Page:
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'To Be Determined': Trump Campaign Signals He May Moderate Immigration Stance

Donald Trump campaigns in Michigan on Friday.
Gerald Herbert
Donald Trump campaigns in Michigan on Friday.

Is Donald Trump considering wavering on a key campaign promise?

That's what several news reports published over the weekend suggest. And while the Trump campaign issued a statement denying any shift on immigration policy, top surrogates and campaign operatives hinted that a change just might be on its way.

You're going to have a deportation force, and you're going to do it humanely.

The issue: what to do with the estimated 11 million immigrants already living in the United States illegally.

Since he entered the presidential race last year, Trump insisted they would have to be expelled from the country, despite the logistical and humanitarian questions a mass deportation would present.

"You're going to have a deportation force, and you're going to do it humanely," he told MSNBC in November 2015.

But this weekend, Buzzfeed reported that during a meeting with a Hispanic advisory council, Trump hinted he wasn't totally attached to that proposal. People who attended the meeting told the website that Trump asked for suggestions on a "humane and efficient" way to address people already living in the country illegally. Other news outlets confirmed the conversations.

Univision went one step further, reporting that Trump will roll out a new immigration plan Thursday in Colorado "that will include finding a way to legalize millions of undocumented immigrants."

That's something the campaign immediately pushed back on. "Mr. Trump said nothing today that he hasn't said many times before, including in his convention speech," said Trump campaign staffer Steven Cheung in a statement provided to NPR.

And yet, when asked on CNN the next day whether Trump's immigration policies would include that promised "deportation force," Trump's new campaign manager, Kellyanne Conway, responded, "To be determined."

On CBS News' Face the Nation, Alabama Sen. Jeff Sessions said Trump is "wrestling with how to do that," referring to removing people in the country illegally.

"He did not make a firm commitment yesterday or at the meeting the other day about what he will do with that," Sessions said. "But he did listen, and he's talking about it."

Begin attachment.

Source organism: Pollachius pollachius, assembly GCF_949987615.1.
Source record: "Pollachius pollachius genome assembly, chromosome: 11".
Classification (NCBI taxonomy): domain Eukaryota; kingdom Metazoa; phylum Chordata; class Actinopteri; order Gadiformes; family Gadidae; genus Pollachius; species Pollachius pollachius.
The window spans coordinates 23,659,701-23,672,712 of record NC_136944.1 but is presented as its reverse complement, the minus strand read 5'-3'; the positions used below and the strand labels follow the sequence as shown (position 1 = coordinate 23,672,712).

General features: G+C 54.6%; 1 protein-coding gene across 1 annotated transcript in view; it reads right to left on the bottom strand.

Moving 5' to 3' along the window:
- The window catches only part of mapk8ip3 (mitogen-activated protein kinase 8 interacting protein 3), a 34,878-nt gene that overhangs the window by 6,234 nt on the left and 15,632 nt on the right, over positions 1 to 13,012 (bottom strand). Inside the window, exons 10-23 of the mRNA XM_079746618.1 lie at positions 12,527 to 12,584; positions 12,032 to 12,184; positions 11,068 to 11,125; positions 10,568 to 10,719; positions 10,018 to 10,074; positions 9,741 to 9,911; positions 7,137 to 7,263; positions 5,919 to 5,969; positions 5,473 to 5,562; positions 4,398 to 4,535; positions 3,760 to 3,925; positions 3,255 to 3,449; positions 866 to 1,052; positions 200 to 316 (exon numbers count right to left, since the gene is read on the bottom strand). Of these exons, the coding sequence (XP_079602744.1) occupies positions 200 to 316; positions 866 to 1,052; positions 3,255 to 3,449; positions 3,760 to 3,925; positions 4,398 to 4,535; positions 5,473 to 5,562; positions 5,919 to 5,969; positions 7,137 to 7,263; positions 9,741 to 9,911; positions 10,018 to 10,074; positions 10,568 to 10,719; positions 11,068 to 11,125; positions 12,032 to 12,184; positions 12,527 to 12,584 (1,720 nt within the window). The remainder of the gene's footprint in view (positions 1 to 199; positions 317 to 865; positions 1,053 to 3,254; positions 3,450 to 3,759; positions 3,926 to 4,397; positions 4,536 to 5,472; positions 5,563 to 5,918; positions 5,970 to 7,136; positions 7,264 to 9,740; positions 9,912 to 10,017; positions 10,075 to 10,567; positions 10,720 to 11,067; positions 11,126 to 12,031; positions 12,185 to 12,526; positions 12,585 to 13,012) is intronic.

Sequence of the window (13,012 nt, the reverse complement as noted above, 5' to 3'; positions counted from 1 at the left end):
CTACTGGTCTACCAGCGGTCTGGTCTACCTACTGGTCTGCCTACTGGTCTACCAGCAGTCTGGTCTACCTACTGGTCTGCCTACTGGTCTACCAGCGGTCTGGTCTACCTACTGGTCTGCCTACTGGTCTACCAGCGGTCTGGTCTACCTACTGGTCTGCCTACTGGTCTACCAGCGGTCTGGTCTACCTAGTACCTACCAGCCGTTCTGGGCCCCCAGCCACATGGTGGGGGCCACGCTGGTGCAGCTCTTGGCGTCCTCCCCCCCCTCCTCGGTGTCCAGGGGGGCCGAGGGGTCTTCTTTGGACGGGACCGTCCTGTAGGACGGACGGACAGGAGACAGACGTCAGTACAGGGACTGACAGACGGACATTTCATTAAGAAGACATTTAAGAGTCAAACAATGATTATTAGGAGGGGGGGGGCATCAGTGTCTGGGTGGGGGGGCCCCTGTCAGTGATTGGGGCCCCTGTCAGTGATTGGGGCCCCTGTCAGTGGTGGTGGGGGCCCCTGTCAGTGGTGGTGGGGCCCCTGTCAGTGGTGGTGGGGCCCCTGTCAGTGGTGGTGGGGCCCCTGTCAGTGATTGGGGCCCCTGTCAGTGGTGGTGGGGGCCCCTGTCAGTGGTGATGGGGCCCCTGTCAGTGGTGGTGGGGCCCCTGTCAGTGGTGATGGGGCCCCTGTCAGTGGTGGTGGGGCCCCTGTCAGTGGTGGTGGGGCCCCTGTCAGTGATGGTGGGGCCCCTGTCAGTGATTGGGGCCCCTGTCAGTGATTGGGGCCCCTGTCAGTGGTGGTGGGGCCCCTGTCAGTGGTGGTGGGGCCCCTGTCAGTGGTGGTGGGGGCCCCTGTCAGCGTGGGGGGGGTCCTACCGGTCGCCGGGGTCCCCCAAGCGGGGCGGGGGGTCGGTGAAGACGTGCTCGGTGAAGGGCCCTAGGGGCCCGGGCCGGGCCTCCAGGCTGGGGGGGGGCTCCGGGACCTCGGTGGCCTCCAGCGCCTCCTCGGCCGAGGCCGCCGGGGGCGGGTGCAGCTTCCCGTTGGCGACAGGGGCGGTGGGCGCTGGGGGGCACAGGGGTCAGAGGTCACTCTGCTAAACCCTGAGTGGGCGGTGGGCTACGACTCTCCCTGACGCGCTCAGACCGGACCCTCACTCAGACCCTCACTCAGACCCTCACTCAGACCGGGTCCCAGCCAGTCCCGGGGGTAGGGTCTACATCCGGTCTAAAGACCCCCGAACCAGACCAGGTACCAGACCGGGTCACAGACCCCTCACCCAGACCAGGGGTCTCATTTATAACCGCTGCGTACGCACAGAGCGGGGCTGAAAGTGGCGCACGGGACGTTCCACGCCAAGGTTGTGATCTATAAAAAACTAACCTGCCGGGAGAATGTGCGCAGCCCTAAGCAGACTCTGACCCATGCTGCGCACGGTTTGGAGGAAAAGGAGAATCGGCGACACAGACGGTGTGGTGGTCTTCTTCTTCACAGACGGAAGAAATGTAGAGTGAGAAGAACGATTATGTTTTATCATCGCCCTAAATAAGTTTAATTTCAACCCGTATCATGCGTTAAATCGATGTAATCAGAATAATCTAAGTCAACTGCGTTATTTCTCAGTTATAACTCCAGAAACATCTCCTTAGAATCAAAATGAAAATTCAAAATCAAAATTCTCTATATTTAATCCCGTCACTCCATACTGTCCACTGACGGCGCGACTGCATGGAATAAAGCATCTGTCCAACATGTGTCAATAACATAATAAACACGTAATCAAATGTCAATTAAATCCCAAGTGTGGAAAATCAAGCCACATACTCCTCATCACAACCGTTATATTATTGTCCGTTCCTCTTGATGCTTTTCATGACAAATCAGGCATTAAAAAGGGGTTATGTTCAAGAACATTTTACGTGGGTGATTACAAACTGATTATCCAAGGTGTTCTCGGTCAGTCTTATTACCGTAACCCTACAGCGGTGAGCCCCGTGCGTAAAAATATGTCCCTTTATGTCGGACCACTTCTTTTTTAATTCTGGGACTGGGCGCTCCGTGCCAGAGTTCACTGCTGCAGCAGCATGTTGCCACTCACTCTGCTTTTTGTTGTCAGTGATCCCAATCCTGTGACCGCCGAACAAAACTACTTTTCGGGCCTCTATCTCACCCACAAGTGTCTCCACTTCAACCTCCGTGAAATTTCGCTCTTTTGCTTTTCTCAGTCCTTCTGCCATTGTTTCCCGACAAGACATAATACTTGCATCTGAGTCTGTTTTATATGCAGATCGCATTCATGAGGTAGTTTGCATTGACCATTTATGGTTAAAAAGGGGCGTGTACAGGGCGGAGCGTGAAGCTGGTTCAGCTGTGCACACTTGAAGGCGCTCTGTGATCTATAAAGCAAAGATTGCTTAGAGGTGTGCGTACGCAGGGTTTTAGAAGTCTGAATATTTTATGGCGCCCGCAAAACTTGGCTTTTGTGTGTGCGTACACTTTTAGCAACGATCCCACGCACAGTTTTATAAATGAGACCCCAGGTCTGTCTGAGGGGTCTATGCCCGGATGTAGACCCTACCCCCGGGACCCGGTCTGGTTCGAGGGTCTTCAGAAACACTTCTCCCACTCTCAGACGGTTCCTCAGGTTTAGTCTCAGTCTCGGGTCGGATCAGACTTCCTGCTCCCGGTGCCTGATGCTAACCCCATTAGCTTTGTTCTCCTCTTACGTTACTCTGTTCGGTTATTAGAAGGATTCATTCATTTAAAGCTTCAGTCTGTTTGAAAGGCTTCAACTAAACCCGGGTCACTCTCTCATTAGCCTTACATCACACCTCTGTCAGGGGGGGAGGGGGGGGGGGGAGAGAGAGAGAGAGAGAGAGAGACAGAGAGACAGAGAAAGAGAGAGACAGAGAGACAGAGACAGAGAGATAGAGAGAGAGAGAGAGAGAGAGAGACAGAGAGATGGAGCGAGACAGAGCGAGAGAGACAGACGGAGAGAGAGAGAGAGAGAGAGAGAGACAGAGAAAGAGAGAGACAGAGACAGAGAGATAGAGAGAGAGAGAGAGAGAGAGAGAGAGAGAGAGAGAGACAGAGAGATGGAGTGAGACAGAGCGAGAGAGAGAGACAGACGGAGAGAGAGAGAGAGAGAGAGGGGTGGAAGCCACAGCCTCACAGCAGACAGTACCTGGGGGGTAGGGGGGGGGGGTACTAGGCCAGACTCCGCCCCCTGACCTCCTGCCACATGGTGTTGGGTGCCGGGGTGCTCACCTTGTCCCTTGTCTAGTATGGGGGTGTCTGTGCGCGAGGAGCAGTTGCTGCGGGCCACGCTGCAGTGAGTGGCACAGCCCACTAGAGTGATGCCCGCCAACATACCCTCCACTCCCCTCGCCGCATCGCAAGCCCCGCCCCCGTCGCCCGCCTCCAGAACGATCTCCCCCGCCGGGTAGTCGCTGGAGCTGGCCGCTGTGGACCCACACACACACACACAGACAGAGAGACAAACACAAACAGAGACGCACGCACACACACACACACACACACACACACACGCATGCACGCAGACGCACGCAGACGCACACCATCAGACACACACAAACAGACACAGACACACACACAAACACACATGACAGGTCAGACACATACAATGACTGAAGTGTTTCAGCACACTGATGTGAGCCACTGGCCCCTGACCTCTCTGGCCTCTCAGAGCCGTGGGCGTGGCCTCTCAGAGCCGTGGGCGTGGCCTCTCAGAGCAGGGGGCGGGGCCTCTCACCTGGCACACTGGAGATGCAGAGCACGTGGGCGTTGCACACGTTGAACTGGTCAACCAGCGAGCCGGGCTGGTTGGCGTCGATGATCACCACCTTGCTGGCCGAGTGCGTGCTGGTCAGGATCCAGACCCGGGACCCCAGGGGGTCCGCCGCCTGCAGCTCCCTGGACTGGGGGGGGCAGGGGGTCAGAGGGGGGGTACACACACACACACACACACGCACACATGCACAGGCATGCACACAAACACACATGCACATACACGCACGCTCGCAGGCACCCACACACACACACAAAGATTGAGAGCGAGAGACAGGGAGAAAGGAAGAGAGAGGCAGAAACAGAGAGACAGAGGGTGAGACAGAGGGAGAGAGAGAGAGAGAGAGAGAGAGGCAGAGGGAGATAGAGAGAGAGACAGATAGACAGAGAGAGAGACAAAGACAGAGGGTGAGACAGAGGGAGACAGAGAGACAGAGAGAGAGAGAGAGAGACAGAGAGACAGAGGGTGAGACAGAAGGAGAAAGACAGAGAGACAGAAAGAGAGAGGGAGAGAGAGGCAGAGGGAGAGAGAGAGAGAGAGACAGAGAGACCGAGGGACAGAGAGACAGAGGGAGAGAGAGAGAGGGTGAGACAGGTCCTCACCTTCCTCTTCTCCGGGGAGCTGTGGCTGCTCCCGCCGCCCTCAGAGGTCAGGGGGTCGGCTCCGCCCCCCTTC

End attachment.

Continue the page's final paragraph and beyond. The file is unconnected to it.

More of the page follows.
A major shift on immigration policy would be the clearest signal yet that, faced with widening deficits in most national and state-level polls, the Trump campaign is now making a concerted effort to appeal to moderate and independent voters.

But a shift would carry major political risks, too. Immigration is a key issue — if not the key issue — for many of Trump's fiercest supporters. And it's been a hallmark of Trump's campaign since day one, when he warned that people entering the country from Mexico were "bringing drugs; they're bringing crime; they're rapists."

Trump has also framed himself as a no-apologies "truth" teller, who will push for what he thinks is best regardless of the political consequences. Walking back from a high-profile promise could undermine that image.

Trump's campaign never provided details about what that deportation force would look like or how it would track down and expel people in the country illegally. But Trump stuck to the promise.

"We have no choice if we're going to run our country properly and if we're going to be a country," he said in a December debate.

Ohio Gov. John Kasich questioned Trump's proposal during that forum, saying, "Come on, folks. We all know you can't pick them up and ship them across — back across the border. It's a silly argument. It's not an adult argument. It makes no sense."

Trump responded by citing a controversial Eisenhower administration initiative called "Operation Wetback," which deported up to 1.5 million immigrants who were living in the United States illegally.

Trump's response to terrorism has centered on immigration as well. After the mass shootings at Orlando's Pulse nightclub in June, Trump reiterated his call for a temporary ban on all Muslims immigrating to the United States. That's despite the fact that the shooter was born in New York City.

"The only reason the killer was in America in the first place is because we allowed his family to come here," Trump said in his first speech after the attacks. "That is a fact — and a fact we need to talk about."

At nearly every campaign rally, supporters chant "Build that wall! Build that wall!" referencing Trump's promise to erect a wall along the entirety of the United States-Mexico border.

"We will build a wall, don't you worry," Trump assured the crowd Friday evening at a Michigan rally.

Copyright 2020 NPR. To see more, visit https://www.npr.org.

Scott Detrow is a White House correspondent for NPR and co-hosts the NPR Politics Podcast.